Within our society, sex and gender are terms that are often confused, but are in fact, sociologically distinct. Biological sex deals with the genitalia, chromosomes and hormones, while gender refers to the expectations for how males and females should act. Gender identity refers to how one identifies – woman or man, or neither or both. As an artist that works with the concept of gender fluidity, I am interested in how these labels change (or stay the same) once the body has died.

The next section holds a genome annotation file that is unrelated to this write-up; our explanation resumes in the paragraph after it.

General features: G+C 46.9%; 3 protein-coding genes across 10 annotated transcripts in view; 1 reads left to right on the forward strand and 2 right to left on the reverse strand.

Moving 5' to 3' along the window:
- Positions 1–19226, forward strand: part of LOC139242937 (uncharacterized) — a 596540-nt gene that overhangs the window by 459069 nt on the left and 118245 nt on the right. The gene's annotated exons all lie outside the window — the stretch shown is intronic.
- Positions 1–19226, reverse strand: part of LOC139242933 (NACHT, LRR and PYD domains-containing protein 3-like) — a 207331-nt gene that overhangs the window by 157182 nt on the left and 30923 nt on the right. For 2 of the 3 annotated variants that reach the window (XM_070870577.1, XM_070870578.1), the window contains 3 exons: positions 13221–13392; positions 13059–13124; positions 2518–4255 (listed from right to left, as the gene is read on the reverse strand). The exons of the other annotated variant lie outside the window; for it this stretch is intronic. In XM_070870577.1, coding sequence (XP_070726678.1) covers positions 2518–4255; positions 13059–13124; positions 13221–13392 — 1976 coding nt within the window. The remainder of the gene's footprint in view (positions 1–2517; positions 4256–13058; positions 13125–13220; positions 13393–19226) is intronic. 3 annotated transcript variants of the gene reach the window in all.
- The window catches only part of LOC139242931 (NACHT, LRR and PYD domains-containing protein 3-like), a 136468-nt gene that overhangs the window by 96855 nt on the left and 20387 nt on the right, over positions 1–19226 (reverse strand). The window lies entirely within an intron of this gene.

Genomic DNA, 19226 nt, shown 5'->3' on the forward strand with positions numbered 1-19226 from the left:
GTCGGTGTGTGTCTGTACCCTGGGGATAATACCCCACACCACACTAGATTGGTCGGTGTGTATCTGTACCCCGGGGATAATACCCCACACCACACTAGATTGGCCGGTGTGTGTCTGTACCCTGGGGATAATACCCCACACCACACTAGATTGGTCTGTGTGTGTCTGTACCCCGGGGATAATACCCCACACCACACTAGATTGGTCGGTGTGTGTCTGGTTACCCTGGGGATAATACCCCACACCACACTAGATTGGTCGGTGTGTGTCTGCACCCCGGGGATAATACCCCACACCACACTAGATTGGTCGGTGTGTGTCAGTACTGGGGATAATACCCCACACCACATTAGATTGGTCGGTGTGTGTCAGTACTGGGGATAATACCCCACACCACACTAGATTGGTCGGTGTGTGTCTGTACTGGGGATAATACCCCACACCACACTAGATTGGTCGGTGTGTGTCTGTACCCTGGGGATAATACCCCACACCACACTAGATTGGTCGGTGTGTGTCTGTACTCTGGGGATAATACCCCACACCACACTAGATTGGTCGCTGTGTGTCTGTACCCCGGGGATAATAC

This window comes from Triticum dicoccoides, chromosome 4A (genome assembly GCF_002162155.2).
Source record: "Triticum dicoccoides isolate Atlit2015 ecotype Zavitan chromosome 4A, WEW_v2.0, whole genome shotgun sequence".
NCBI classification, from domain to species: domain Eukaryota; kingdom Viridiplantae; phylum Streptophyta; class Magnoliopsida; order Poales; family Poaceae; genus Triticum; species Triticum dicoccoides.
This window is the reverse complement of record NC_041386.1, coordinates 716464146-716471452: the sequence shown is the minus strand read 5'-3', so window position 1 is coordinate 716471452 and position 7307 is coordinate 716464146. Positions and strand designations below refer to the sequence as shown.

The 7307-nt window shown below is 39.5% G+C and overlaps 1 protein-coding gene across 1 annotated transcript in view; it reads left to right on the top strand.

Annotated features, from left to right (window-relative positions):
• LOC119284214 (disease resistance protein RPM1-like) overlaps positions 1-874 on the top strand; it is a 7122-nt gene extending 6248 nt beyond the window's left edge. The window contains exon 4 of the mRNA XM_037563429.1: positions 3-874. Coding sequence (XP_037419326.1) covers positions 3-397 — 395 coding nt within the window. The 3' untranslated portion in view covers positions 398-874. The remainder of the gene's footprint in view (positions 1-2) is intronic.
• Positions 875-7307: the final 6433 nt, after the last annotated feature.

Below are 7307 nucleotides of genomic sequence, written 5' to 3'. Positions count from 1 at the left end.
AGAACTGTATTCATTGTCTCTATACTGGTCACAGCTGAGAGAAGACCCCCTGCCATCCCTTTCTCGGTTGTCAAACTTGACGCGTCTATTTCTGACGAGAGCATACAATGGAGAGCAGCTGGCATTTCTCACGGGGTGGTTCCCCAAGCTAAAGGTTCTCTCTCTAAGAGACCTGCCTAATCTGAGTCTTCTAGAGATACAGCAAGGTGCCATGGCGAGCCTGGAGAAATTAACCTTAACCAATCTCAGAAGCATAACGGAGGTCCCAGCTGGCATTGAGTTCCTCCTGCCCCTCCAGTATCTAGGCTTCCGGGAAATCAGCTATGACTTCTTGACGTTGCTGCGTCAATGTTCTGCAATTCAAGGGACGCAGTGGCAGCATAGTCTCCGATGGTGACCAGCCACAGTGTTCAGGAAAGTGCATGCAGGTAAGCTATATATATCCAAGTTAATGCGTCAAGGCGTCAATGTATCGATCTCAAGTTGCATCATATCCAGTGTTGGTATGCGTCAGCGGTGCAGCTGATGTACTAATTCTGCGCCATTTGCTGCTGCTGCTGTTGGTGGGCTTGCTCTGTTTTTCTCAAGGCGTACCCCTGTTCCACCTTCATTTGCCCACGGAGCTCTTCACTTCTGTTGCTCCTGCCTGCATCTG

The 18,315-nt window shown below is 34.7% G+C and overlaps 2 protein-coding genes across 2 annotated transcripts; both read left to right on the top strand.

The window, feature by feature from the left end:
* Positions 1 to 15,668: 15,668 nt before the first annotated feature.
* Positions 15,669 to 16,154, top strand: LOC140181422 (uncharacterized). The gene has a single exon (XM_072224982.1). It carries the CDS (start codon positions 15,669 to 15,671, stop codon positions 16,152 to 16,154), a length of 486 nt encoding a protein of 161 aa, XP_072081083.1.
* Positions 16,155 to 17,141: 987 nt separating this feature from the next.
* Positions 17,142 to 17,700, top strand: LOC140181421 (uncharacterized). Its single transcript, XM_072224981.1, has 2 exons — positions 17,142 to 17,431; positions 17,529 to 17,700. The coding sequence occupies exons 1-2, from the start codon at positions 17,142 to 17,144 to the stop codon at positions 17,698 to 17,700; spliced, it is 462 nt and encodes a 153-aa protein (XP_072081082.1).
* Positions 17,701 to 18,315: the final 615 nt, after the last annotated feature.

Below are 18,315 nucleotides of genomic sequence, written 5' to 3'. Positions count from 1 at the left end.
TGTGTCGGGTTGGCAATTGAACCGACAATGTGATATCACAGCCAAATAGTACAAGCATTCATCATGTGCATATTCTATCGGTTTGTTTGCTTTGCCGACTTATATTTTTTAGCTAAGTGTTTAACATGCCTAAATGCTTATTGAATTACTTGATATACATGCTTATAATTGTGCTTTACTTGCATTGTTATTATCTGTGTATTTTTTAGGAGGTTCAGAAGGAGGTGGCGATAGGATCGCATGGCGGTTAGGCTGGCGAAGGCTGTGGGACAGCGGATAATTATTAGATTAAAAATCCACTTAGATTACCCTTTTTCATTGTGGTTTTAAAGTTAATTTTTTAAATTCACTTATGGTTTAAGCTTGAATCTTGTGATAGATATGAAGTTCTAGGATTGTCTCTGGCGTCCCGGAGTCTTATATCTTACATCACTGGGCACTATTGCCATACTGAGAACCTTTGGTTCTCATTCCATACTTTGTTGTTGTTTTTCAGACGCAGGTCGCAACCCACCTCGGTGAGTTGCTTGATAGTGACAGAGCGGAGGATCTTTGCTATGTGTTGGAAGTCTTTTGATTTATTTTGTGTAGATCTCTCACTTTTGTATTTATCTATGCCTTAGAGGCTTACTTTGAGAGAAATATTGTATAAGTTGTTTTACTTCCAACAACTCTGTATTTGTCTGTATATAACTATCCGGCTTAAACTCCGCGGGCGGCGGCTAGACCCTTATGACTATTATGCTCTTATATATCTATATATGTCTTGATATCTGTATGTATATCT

His and Hers (Perfect Lovers) exists as a sculptural tombstone diptych composed of gray granite. One stone is engraved with “HIS” and the other with “HERS.” Almost all commodities are gendered these days, but it is not widely discussed. I am fascinated with the idea that the body is still considered to be gendered once it has died, but in actuality, when the mind and soul (which dictate gender identity) are gone, the body is nothing more than its biological sex – it is no longer gendered. The mirrors imbedded in the front of each monument are positioned so that when the viewer stands on the center headstone they are able to see their body in both His and Hers, but not at the same time. This plays with the idea of gender performance and the subconscious influences we experience that inform the ways in which we carry ourselves in accordance with sociological expectations. The backs of the monuments read “PERFECT LOVERS,” playing tribute to the life and work of the late Félix González-Torres. His and Hers (Perfect Lovers) functions as a meditative space that is intended to influence sociological mindfulness.